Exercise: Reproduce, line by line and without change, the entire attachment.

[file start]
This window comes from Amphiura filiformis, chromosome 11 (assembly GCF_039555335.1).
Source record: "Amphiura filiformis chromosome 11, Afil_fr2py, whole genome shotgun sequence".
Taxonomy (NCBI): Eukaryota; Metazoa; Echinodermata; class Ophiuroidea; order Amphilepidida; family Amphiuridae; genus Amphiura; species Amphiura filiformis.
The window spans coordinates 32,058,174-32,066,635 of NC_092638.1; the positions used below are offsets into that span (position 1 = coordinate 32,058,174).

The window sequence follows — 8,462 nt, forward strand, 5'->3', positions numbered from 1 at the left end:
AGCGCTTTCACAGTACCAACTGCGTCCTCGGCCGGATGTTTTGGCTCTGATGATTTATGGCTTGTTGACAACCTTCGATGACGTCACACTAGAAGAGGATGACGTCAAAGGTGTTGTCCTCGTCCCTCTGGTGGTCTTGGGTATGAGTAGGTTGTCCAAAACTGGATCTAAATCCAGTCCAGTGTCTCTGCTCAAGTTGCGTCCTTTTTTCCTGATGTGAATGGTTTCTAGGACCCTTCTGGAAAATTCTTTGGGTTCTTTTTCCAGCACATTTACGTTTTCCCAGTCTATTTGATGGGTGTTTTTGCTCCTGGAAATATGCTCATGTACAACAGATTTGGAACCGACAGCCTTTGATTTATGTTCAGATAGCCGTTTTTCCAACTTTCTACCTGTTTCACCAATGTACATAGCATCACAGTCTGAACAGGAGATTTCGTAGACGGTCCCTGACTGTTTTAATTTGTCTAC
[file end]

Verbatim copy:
This window comes from Amphiura filiformis, chromosome 11 (assembly GCF_039555335.1).
Source record: "Amphiura filiformis chromosome 11, Afil_fr2py, whole genome shotgun sequence".
Taxonomy (NCBI): Eukaryota; Metazoa; Echinodermata; class Ophiuroidea; order Amphilepidida; family Amphiuridae; genus Amphiura; species Amphiura filiformis.
The window spans coordinates 32,058,174-32,066,635 of NC_092638.1; the positions used below are offsets into that span (position 1 = coordinate 32,058,174).

The window sequence follows — 8,462 nt, forward strand, 5'->3', positions numbered from 1 at the left end:
AGCGCTTTCACAGTACCAACTGCGTCCTCGGCCGGATGTTTTGGCTCTGATGATTTATGGCTTGTTGACAACCTTCGATGACGTCACACTAGAAGAGGATGACGTCAAAGGTGTTGTCCTCGTCCCTCTGGTGGTCTTGGGTATGAGTAGGTTGTCCAAAACTGGATCTAAATCCAGTCCAGTGTCTCTGCTCAAGTTGCGTCCTTTTTTCCTGATGTGAATGGTTTCTAGGACCCTTCTGGAAAATTCTTTGGGTTCTTTTTCCAGCACATTTACGTTTTCCCAGTCTATTTGATGGGTGTTTTTGCTCCTGGAAATATGCTCATGTACAACAGATTTGGAACCGACAGCCTTTGATTTATGTTCAGATAGCCGTTTTTCCAACTTTCTACCTGTTTCACCAATGTACATAGCATCACAGTCTGAACAGGAGATTTCGTAGACGGTCCCTGACTGTTTTAATTTGTCTAC